Lent is upon us. It begins on Ash Wednesday and concludes the day before Easter. It’s a season of 40 days (not including Sundays) in which the Christian community should reflect, repent, and prepare for the arrival of Easter. Lent is a period of time for us to pay particular attention to our relationship with God.
     By the way, the reason Sundays in Lent aren’t included is that each Sunday is a “little Easter.” On these Sundays, we should temper our melancholy mood with the anticipation of Easter Sunday.
    It’s not uncommon for some Christians to “give up” something for Lent. It’s a way of fasting from something that we typically do as an exercise of discipline. It’s a smaller but can be meaningful way to recall the 40 days of fasting and temptation that Jesus endured (as mentioned earlier, Christians don’t have to practice self-deprivation on Sundays in Lent).
     If you’re looking for suggestions, Twitter has a list of 100 items to “give up” during Lent. The top choices are: social media, alcohol, twitter, chocolate, meat, sweets, swearing, coffee, soda, and Snapchat (ask a teenager what that is).
     In addition to giving something up for Lent, it’s also a time to give one’s time and compassion to others. For this reason, our church is promoting the 40 Days of Change Calendars sponsored by Safe to Sleep. “Safe to Sleep” is a ministry of the Council of Churches that helps at risk women (and children) find shelter and security.
     I’ll be using one of these calendars, and challenge the rest of us to do the same. It’s not the monetary benefit to Safe to Sleep that’s most meaningful, but rather the time spent reflecting upon how much we truly have for which to be grateful.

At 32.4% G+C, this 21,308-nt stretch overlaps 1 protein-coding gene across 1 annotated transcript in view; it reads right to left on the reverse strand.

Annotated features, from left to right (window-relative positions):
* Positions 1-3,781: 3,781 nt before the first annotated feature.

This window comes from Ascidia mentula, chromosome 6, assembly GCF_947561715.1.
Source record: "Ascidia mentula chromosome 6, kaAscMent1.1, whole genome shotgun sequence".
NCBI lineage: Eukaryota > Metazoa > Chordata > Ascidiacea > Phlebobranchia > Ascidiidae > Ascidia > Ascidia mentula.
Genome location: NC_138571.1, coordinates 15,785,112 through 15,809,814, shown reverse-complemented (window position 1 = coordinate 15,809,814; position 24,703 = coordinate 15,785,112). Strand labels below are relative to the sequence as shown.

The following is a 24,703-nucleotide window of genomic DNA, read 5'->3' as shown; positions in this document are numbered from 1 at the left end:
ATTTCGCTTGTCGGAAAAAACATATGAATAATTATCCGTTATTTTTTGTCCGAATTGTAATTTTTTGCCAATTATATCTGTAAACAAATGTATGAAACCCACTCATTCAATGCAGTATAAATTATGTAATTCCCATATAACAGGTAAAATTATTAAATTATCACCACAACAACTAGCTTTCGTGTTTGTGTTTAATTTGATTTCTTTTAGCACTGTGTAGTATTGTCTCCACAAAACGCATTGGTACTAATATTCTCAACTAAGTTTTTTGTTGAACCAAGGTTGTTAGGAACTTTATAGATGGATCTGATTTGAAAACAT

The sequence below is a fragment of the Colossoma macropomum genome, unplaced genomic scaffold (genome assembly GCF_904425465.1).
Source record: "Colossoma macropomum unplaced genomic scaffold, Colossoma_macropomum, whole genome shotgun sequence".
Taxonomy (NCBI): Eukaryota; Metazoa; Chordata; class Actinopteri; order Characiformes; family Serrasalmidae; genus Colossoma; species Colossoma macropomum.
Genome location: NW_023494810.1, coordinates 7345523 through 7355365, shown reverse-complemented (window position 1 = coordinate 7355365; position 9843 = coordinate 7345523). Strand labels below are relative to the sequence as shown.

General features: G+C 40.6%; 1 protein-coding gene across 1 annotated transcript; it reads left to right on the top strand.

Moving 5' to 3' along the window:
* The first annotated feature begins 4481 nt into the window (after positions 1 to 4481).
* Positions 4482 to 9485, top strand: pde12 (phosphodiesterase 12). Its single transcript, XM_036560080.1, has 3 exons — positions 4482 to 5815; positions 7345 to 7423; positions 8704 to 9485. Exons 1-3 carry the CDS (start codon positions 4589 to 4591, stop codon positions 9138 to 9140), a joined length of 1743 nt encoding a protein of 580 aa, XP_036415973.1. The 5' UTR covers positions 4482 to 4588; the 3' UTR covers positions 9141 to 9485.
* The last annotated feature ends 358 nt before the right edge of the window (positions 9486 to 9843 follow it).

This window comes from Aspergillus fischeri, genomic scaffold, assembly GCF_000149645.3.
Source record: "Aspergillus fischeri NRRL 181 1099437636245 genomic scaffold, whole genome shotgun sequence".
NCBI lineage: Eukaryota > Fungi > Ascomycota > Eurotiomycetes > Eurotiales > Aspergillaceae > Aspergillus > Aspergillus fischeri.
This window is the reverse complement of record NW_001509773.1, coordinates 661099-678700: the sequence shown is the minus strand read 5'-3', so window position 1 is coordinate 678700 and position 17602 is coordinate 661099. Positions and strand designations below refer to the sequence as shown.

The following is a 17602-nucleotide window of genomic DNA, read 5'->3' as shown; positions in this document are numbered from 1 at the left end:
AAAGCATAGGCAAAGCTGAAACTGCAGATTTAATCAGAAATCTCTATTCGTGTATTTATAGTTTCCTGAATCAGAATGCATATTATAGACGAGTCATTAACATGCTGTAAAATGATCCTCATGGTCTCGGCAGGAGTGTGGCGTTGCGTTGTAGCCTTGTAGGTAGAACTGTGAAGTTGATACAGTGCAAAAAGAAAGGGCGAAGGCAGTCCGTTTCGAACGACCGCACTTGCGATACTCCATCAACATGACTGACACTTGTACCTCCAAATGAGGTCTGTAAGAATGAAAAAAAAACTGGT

Broward County will be grieving for a long time. And, in a nation in which the “worst of humanity” is often on display, let us do our best in representing Christ to show the “best of humanity.” This should begin in our own individual families and extend through our church family into our own county and world.
     The world needs hope. Let the church be that hope.

The “Little Gospel”

I came through New Orleans Baptist Theological Seminary at a good time (prior to 2000) and enjoyed sitting under the teaching of some remarkable professors. I was especially fortunate, as a theology student, to be influenced by Fisher Humphreys and Paul Robertson.

These two men were instrumental is helping me forge my own theology, and along the way they penned a work entitled “For God So Loved the World: Traditional Baptists and Calvinism.” This little book is a remarkable tool for making the argument for God’s great mercy and compassion for ALL people. Here is an excerpt: